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Plastic Free City: London urges big business to minimize single-use plastics dependency

Zoom in font  Zoom out font Published: 2018-08-07  Views: 13
Core Tip: The City Corporation of London has launched its Plastic Free City campaign in an attempt to reduce single-use plastics across the Square Mile.
 The City Corporation of London has launched its Plastic Free City campaign in an attempt to reduce single-use plastics across the Square Mile. The campaign is targeting both big businesses as well as individuals, with the City Corporation itself, including the Barbican Centre and the Bank of England, along with financial services group Nomura and banking and asset management group Investec already signed-up. The pledge is wide-ranging, from stopping the use of plastic straws, cups or cutlery to registering as a water refill site. The move comes after research found four in five Generation Z workers expect employers to proactively tackle single-use plastics.

The City of London Corporation’s research shows the current generation of young people entering the workforce are more environmentally conscious than the Millennials who preceded them. What’s more, they’re expecting their employers to step up and take action to protect the environment.

The survey, conducted by Censuswide, compared the attitudes of 1,000 of the first members of Generation Z to enter the workforce (18-22 year olds) with 1,000 of the first Millennials (33-37 year olds) and found a considerable shift in attitudes across the generations:

80 percent of Generation Z ranked tackling single-use plastics as important or very important for employers, ahead of reducing electricity consumption and water consumption and reducing greenhouse gases.

37 percent of Generation Z would consider a potential employer’s environmental responsibility when looking for a job, compared with 19 percent of Millennials when they applied for their first job.

Environmental responsibility is now in the top three considerations when it comes to employers’ corporate social responsibility for Generation Z and Millennials alike (36 percent), along with the gender pay gap (38 percent) and diversity policy (30 percent).

Respondents with degrees were considerably more likely to rank environmental responsibility highly (41 percent) compared with those who completed their education at GCSE level (25 percent) or A levels (38 percent).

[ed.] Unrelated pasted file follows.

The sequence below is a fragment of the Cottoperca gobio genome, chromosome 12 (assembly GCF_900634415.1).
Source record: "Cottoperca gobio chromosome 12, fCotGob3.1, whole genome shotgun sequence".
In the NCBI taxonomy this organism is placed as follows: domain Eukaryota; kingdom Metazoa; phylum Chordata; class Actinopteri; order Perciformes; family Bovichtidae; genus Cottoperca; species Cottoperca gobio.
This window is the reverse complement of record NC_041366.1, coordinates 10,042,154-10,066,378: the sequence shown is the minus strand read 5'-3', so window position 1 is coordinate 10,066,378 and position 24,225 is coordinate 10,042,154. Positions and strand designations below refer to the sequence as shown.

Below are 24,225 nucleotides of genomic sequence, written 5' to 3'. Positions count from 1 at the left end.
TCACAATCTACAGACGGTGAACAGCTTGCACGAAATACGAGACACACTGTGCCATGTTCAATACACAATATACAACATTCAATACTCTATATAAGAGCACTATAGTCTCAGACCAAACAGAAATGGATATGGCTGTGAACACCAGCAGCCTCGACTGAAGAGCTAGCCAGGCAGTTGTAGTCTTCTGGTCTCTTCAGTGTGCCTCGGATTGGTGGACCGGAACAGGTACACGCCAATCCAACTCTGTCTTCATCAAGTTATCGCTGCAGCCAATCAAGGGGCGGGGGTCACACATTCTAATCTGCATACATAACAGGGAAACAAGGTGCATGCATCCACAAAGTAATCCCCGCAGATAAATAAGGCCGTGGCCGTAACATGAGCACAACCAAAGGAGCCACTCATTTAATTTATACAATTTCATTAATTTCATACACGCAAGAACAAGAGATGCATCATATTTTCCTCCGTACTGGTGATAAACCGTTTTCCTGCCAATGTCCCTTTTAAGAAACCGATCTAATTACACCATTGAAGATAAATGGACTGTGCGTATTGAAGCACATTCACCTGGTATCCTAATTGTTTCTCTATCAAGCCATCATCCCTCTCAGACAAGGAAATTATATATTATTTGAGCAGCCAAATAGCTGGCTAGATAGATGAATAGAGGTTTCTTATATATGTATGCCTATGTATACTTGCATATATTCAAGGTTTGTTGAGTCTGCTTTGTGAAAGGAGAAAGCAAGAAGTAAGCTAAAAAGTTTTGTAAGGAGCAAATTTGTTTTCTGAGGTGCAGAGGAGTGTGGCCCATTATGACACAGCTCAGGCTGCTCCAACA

43 percent said they would be shocked if their employer continued to use single-use plastics in the workplace.

The City Corporation is also supporting City residents and workers to go plastic free by installing 10 new drinking fountains across the financial district, in parks, retail squares and near transport hubs. The first two of these were unveiled this week in the City’s new public space in Aldgate Square. Continuing green initiatives are running with great success in the City of London, with four million coffee cups being recycled under the Square Mile Challenge, launched last April.

Catherine McGuinness, Policy Chairman at the City of London Corporation, says: “We know there is a real desire amongst City firms to take on environmental challenges and this research shows that this will increasingly be expected by employees. From banks and law firms to coffee shops and restaurants, there is a commitment to deliver change to reduce our environmental impact. We want to harness this drive and motivation and not only strive to lead by example, but also to provide the tools and advice for businesses to take those necessary steps to reduce single-use plastics.

“We appreciate that for many this is a journey and not something that can be done immediately. That’s why we’ve established three levels of pledge that businesses can sign up to. Over the next 12 months, we want to work with these firms to see a clear shift away from the use of single plastic and towards more long-term, environmentally friendly solutions.”

Jo Place, Chief Operating Officer at the Bank of England adds: “We’re very excited to be a launch partner of the City of London Corporation’s Plastic Free City initiative and would encourage other organizations to use this framework to consider their own environmental impact. The smallest changes can make a big difference and we all have a part to play in reducing waste in the City.”
 
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